Keeping Your Compass Pointed North

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Advocacy, education, leadership development, research, and partnership. It seems it was just last week that the Society of Trauma Nurses (STN) held its 20th Annual Meeting in St. Louis, MO, and these topics were being discussed. Indeed, these five terms are the pillars in the STN strategic plan. It was these terms that members were focused on as they met with colleagues and exchanged new and exciting ideas. It was wonderful to see old friends and to make new ones. Spring has come and gone, and we are now in the days of summer. Many of us will travel this summer on vacations and use maps, compasses, the stars, GPS devices, or your smartphone to point you in the right direction. No matter what type of navigation device you use, may you have safe, fun, relaxing, and memorable journeys.
As I discussed in my presidential talk, we are all traveling on a road pursuing our professional journeys as trauma nurses. On that journey, we all need to have a compass to make sure that we are headed in the right direction so that we can find our true north. I would like to invite you to use STN as your compass on your professional journey as a trauma nurse. No matter where you are on that journey, STN has the ability to assist you to be on your right road. I hope those who were fortunate enough to attend the annual meeting were able to have thought-provoking discussions with peers and the STN leadership. The ability to connect, be educated, and inspired are the reasons that I have kept coming back to STN's annual meetings for years.
Joan Pirrung, past president of STN, wrote about the STN strategic plan and how it is the compass that the Board of Directors (BOD) utilizes to stay on our path to true north (Pirrung, 2017). STN is looking to inspire excitement about trauma nursing in the novice to expert nurse. We are looking to promote active membership engagement and evolve as an organization to meet changing membership, professional, and generational expectations.
Trauma nursing occurs wherever nurses care for injured patients. It takes place throughout the continuum of care from the prehospital environment through the resuscitations, surgery, recovery, rehabilitation, and return to the community. Trauma nursing includes advocating for the patient care—including local and national legislature—providing prevention education, and conducting research to further practice. Trauma nursing occurs in prehospital settings, trauma centers, rural hospitals, clinics, homes, churches, schools, sporting and scouting events, and military environments. Regardless of the geographic setting, remote, rural, urban, suburban, or whether a hospital has trauma designation or not, the trauma nurse is a core team member and responsible for the coordination and delivery of trauma care.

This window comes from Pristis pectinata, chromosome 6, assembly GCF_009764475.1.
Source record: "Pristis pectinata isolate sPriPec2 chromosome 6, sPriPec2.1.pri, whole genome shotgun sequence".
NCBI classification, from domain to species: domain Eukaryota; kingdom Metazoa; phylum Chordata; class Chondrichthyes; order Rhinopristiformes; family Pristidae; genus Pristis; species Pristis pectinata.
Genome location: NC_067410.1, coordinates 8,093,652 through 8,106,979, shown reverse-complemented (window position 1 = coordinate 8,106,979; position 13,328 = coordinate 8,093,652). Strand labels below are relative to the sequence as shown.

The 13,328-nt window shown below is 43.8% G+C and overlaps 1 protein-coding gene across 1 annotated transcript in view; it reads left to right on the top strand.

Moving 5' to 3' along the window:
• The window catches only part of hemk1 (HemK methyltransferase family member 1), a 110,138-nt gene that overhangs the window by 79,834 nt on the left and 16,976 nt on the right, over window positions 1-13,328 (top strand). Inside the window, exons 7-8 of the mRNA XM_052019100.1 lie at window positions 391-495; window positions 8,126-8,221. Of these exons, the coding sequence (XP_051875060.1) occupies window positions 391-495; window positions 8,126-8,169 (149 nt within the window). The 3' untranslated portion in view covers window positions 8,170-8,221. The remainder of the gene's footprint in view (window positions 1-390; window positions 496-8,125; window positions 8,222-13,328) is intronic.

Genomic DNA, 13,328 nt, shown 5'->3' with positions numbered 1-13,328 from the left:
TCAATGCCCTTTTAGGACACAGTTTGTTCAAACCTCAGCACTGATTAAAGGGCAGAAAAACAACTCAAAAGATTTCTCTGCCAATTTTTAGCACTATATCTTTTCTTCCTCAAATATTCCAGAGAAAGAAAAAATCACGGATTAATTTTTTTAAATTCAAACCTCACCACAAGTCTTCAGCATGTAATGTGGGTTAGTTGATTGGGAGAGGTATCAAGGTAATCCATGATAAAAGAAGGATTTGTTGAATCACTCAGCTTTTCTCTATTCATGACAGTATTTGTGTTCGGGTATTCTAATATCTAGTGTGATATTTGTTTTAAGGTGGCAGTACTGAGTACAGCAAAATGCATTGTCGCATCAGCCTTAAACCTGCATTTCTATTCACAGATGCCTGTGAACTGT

With our compass needle pointing north, the BOD moves toward advocacy, education, leadership development, research, and partnership—These five words are what inspire the STN BOD to move ahead with projects that are meaningful to the membership and the profession of trauma nursing. The BOD is always looking for ideas that help members perform in their work environment to the best of their ability. The BOD looks for initiatives that are interesting, are causes or ideas that members will care about, and will make a difference in whatever aspect of trauma nursing they are involved.
STN recognizes that time is a very precious thing and that its members are busier today than ever. Their days are long and full with 12-hr shifts and sometimes lengthy commutes. Their calendars are packed with family, friends, school, and other responsibilities.
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